Recent photos of Zhou Xiaochuan suggest something unusual about him. Unlike the rest of China’s leadership elite, he seems to have forsaken his quota of the Party’s specially produced black hair dye. As a result, his locks are turning a natural (and dignified) grey.
Then again, Zhou seems to be a man happy to break with convention. That became clear with his reappointment last week as central bank governor, defying restrictions that top officials must retire at 65.
Zhou is already that age but it looks like he won’t be retiring for at least another five years, now that he has been selected for his third term as governor of the People’s Bank of China.
Since taking over in December 2002, Zhou is now the longest serving PBOC governor. He has also been appointed as one of the 25 vice-presidents of the CPPCC (for more on this body, see WiC185). By holding these two senior posts at the same time, Zhou’s “personal authority has reached a peak,” the China Business News reports.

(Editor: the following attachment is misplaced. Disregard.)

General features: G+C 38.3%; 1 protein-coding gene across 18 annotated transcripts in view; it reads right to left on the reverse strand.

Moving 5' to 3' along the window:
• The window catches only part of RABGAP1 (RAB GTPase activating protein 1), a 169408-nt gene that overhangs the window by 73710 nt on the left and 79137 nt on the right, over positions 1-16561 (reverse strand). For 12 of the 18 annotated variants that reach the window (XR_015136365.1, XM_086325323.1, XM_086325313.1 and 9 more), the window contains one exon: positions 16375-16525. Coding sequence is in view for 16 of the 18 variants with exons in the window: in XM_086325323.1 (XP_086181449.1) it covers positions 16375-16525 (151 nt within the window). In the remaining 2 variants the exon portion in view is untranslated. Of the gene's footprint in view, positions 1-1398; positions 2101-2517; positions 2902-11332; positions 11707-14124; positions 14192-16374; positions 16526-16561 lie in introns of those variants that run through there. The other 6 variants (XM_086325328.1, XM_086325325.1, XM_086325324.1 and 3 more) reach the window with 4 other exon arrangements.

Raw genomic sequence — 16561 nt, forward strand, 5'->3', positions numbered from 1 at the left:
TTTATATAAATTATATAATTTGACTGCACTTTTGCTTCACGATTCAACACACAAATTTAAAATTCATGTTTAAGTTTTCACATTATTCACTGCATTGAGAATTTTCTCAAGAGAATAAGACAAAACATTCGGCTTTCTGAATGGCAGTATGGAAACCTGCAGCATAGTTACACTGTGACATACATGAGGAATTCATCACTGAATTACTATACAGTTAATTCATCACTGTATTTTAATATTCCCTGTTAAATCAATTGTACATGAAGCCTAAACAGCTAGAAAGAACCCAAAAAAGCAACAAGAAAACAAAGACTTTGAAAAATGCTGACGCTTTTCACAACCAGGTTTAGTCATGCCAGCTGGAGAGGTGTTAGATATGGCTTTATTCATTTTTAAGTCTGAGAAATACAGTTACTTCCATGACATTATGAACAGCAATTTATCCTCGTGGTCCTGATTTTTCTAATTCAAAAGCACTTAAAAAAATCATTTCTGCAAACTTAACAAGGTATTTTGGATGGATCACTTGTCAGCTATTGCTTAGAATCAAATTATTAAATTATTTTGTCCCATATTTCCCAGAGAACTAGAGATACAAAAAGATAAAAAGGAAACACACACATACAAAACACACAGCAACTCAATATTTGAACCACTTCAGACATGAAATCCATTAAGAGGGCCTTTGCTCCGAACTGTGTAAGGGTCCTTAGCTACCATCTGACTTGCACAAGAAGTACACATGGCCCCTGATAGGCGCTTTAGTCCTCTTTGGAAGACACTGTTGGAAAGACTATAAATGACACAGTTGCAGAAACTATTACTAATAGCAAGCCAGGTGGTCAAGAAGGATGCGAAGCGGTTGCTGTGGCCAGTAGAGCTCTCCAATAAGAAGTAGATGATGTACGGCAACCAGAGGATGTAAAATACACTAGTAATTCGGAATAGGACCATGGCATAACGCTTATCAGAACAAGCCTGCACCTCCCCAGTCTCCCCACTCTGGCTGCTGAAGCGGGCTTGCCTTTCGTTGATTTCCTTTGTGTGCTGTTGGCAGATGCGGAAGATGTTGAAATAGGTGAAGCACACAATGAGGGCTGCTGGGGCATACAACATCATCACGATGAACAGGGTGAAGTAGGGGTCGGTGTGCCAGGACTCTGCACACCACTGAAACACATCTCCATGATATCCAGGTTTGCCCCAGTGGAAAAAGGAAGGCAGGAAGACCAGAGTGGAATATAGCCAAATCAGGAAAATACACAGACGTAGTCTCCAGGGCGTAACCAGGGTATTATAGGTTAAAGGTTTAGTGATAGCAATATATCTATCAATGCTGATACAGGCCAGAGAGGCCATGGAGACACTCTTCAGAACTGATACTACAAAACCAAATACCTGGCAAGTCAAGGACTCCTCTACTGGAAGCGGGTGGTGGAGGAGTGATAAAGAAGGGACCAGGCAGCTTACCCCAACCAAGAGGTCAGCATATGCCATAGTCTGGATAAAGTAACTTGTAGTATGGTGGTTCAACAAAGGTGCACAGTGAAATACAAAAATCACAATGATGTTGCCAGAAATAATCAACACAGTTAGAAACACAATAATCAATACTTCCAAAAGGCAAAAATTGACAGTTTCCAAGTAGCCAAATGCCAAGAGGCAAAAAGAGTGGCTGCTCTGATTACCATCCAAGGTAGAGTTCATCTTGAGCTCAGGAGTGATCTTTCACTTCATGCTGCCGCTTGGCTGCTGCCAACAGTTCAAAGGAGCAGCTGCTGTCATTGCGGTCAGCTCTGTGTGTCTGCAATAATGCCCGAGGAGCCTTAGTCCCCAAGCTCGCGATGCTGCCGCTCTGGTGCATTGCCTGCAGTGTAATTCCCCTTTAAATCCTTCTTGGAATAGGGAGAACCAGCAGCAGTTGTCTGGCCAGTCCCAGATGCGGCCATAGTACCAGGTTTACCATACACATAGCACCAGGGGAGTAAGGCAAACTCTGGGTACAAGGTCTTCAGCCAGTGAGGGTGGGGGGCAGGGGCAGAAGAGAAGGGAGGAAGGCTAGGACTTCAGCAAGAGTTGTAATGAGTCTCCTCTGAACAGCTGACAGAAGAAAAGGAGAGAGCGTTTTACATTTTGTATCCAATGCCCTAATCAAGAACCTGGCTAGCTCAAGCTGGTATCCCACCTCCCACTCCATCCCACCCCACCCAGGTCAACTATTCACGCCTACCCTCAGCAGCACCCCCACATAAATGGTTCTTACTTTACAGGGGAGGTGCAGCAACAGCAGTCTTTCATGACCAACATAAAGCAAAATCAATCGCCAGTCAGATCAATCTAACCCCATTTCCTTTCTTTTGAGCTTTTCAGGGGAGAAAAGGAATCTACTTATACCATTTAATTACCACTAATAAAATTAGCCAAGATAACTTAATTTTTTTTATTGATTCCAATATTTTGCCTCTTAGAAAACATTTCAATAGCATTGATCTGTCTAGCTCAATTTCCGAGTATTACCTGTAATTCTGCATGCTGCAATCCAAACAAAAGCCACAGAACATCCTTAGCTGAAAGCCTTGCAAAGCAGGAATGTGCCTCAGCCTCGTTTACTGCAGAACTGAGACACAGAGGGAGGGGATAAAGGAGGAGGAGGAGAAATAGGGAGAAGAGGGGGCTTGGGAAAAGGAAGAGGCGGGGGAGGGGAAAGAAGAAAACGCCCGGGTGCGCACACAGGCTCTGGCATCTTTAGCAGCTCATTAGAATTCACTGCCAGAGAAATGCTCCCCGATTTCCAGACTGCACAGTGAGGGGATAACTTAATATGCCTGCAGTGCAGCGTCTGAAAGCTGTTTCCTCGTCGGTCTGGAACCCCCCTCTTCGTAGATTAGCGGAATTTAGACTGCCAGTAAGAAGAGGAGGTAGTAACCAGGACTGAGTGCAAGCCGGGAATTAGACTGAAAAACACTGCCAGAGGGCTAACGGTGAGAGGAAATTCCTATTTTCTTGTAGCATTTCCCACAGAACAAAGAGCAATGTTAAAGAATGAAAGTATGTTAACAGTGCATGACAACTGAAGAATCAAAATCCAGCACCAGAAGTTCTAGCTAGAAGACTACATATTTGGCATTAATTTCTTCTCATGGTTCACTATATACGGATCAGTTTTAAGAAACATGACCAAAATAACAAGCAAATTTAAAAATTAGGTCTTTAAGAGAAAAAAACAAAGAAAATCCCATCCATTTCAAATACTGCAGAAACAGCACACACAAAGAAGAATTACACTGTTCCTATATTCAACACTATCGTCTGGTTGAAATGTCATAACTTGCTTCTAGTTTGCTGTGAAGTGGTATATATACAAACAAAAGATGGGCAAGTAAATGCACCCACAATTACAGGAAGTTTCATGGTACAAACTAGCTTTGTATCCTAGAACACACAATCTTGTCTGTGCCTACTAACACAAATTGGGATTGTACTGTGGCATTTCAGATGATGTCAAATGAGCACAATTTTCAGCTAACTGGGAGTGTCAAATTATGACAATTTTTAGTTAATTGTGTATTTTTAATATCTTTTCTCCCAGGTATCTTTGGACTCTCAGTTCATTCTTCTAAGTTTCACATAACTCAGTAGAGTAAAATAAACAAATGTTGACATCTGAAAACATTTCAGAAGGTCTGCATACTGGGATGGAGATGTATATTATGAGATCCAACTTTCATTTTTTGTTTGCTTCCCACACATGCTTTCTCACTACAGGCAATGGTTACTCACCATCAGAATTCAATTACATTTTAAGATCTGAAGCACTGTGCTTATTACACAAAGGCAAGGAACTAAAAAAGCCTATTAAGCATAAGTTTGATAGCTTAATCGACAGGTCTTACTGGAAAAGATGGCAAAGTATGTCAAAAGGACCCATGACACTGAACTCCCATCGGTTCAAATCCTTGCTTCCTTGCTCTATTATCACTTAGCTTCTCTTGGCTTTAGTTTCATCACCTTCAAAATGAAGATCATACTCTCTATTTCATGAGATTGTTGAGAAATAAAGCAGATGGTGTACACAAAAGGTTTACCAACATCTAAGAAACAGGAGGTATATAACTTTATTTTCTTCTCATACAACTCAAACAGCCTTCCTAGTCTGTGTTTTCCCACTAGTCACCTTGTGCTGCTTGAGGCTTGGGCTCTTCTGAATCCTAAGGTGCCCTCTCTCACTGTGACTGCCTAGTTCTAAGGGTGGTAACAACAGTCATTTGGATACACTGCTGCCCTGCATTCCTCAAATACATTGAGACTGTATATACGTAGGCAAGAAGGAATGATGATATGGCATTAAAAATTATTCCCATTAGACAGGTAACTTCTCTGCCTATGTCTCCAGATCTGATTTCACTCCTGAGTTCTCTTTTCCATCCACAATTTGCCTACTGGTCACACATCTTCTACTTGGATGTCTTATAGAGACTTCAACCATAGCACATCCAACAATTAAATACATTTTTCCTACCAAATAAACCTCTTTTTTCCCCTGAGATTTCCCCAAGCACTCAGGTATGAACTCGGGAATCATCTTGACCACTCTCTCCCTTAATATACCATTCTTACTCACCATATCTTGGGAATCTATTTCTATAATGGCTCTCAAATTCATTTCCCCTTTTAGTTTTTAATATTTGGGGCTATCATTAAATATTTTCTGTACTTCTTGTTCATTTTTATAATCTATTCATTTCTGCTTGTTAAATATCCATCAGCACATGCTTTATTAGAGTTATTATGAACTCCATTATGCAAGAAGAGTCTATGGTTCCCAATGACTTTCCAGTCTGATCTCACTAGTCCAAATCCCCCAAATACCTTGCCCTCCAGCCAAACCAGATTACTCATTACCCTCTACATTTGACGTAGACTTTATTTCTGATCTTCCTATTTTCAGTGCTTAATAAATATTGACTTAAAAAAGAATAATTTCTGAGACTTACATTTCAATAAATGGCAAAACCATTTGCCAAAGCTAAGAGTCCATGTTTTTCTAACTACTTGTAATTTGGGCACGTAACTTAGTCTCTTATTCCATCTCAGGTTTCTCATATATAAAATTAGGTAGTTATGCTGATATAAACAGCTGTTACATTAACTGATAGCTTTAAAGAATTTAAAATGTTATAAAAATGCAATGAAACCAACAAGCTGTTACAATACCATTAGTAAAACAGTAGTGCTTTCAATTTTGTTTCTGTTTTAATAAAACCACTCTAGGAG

Enjoying a solid rapport with other financial regulators, and bestowed with a reputation as a firm advocate of economic reform, Zhou’s extended tenure came as a welcome sign of continuity for China’s monetary policy. The South China Morning Post reported that Zhou would now stay on to see through his agenda, a key plank of which is internationalising the renminbi. Zhou is “irreplaceable”, the 21CN Business Herald thought.
While Zhou won’t be shifting from his seat, there were musical chairs elsewhere, including the replacement of Guo Shuqing as the chairman of the China Securities Regulatory Commission by Bank of China chief Xiao Gang. After a fairly brief 18-month tenure at the CSRC, Guo will become deputy Party chief (and reportedly governor) of Shandong province.
The unusual decision to move an A-list financial technocrat sideways into a provincial post has puzzled many onlookers. “What else could Guo expect after hitting the vested interests in the stock market?” one netizen quipped.
Then again, making the 56 year-old number two in one of China’s leading provinces (Shandong has a GDP of Rmb5 trillion, or $805 billion) may signal Guo is on track for higher office in five years time.
It may be too that he has been sent there as part of a provincial level cleaning of house.
As readers will recall, the former deputy governor of Shandong, Huang Sheng, was purged for massive corruption in late 2011 (see WiC131).
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